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Retrieving Memories Lost to Dissociation Caused by Trauma

Memories lost to dissociation can be of moments or cover long time spans, and can be both good and bad. Here's one way to regain memories lost to dissociation.My memories lost to dissociation come from having experienced prolonged traumatic abuses as a child. I developed the protective reflex of dissociation at an early age. Dissociation was my response to frightening, harmful, and unpredictable environments. I learned to tune out and shut down mentally while still being able to respond to my surroundings to function in the moment. I don’t know this because I remember it. I know this because other people hold memories for me. Here is how I began reclaiming my memories lost to trauma-related dissociation.

Memories Lost to Trauma-Related Dissociation Can Be Bad or Good

It’s important to stress that I wasn’t looking to retrieve any repressed memories of my past. My memory of my youth and teens has never been stellar. For a long time, I chalked this up to life in general. However, as my posttraumatic stress disorder (PTSD) diagnosis and treatment led to healing, I realized that there was simply a great deal of my past lost to the fog of dissociation.

At the time I was diagnosed, my grandmother was still alive. She was the first person I approached to hear stories about my childhood. She told me about trips we took, how I went fishing with my grandfather, and car rides on Sundays to pick flowers. Occasionally, these stories would spark a memory hidden inside me. They weren’t frightening memories. I treasure these flickers. However, they were from a time where my weeks were full of unpleasantness. Weekends were with my grandparents. I don’t believe I could feel safe enough overall to retain the happy memories.

With the evolution of Facebook, I found myself encountering many faces from the past. Some friends I remembered, others I recognized on some level, but not as having interacted with them. However, it was clear that they all remembered doing things with me. I won’t lie, this is a frustrating and awkward feeling. I decided I would ask people what they remembered most about me. I didn’t need to tell them that I was asking because I had no recollection of them. I appeared to be reminiscing, albeit in a lopsided manner.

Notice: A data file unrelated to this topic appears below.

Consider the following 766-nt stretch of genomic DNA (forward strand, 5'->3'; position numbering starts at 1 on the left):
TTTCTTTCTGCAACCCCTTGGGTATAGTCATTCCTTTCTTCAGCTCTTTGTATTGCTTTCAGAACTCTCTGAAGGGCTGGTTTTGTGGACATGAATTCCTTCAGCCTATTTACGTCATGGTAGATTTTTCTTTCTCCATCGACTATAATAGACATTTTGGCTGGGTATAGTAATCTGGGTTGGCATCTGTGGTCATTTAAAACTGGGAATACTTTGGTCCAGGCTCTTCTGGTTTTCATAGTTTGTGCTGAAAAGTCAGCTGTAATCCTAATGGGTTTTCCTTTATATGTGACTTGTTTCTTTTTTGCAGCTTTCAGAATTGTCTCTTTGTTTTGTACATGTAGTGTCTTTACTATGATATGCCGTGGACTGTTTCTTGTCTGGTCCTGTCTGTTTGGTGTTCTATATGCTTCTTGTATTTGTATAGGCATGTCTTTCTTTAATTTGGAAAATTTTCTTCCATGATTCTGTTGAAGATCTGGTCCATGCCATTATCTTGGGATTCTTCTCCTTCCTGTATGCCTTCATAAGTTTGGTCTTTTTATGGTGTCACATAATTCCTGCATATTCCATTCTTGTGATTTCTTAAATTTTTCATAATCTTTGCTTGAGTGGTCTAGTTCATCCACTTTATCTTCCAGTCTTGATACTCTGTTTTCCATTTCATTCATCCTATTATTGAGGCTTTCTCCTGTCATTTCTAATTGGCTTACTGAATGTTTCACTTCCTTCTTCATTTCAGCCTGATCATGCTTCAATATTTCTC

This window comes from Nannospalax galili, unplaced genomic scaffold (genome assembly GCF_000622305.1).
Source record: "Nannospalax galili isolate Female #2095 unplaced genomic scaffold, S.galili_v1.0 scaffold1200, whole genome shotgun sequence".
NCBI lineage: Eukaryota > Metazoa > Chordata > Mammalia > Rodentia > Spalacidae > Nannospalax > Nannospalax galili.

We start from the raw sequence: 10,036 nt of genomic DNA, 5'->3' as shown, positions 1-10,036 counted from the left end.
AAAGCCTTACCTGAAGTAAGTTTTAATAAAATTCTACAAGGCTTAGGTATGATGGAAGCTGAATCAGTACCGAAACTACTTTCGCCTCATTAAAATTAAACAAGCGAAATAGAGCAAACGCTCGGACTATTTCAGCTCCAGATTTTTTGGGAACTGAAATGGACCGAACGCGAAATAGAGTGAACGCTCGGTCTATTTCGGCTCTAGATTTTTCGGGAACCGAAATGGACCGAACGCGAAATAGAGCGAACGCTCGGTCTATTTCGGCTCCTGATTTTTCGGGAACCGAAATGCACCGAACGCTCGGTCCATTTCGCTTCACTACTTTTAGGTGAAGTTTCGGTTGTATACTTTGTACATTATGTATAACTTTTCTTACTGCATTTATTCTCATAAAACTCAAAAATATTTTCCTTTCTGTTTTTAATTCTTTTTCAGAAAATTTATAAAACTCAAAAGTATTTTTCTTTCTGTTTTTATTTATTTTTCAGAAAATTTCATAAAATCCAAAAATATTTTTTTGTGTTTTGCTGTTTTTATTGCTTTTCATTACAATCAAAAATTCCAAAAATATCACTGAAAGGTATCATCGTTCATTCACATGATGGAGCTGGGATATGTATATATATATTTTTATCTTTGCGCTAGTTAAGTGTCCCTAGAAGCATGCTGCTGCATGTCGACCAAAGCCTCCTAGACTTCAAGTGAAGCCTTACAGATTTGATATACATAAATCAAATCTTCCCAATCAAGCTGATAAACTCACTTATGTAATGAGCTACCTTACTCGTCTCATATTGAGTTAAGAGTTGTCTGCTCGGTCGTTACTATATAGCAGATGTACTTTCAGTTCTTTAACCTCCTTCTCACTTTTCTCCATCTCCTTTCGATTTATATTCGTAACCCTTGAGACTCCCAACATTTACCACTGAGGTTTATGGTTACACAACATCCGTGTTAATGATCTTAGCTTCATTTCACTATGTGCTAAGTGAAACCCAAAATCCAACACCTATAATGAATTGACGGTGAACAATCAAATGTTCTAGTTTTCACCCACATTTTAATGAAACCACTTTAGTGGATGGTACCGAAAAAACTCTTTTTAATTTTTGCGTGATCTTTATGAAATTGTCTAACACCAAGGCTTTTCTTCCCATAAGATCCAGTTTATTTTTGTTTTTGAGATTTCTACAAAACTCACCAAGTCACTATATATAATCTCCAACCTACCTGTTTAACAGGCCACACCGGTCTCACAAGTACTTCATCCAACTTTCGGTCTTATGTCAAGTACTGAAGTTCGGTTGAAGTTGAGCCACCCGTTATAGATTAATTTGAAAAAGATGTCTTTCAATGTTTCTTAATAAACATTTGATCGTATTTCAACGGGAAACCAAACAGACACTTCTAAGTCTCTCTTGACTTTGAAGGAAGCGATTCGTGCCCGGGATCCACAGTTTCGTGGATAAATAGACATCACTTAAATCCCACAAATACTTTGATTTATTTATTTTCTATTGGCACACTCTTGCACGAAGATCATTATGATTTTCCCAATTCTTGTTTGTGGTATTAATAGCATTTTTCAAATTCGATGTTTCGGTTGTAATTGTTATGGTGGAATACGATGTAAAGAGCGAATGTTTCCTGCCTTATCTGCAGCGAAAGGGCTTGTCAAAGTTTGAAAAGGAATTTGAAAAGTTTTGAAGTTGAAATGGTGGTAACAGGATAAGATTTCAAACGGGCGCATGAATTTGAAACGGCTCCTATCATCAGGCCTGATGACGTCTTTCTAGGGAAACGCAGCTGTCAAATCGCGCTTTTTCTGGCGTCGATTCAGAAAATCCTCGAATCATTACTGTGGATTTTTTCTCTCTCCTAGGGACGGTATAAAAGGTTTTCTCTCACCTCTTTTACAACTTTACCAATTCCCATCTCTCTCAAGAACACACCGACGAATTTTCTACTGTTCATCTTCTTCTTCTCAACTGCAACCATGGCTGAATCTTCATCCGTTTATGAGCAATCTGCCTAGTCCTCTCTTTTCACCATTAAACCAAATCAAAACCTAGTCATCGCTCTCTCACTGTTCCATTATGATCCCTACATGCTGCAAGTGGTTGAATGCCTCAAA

Some Friends Hold the Key to Memories Lost to Dissociation Due to Trauma

Within the past year, I have mustered up the courage to confess my limited recall to some of my former companions. Specifically, those who have become familiar with my past trauma. I began to realize that they were a part of my life when I was, once again, silently experiencing abuse. I was functioning at a high level of stress. I was flipping in and out of dissociative states frequently. Hearing stories about myself from that time in life does pull back memories for me. In many ways, I am reuniting with my past through being open and honest with others about my memory.

If you suspect you are missing chunks of your past, it is safest to discuss this with a therapist before going on an all-out mission to track down your history. Despite living in recovery, I know that my past can come up and bite me from behind when I least expect it. However, done in a safe and supported manner, seeking out your memories lost to dissociation through the recall of others is gratifying.

Author: Tia Hollowood

Join Tia on Twitter, Facebook, Google+ and her blog.

3 thoughts on “Retrieving Memories Lost to Dissociation Caused by Trauma”

  1. Interesting read Tia. I however,have the opposite problem. That is to say that I have a memory like an elephant and remember even the most minute details. And certain things will happen,bringing back painful memories that bite me in the ass when least expected. Thanks for this…a great read

    1. Teena, I hear you! Those ninja memories that spring up and catch us right in the feels are nasty. One of my ongoing therapy goals is to be able to process the ugly recollections without revisiting the emotions attached to them. Thank you for sharing your experience with these unwelcome memories.

      1. Much appreciated Tia. I’m working on all of this…it’s a life-long battle but can get better with time.

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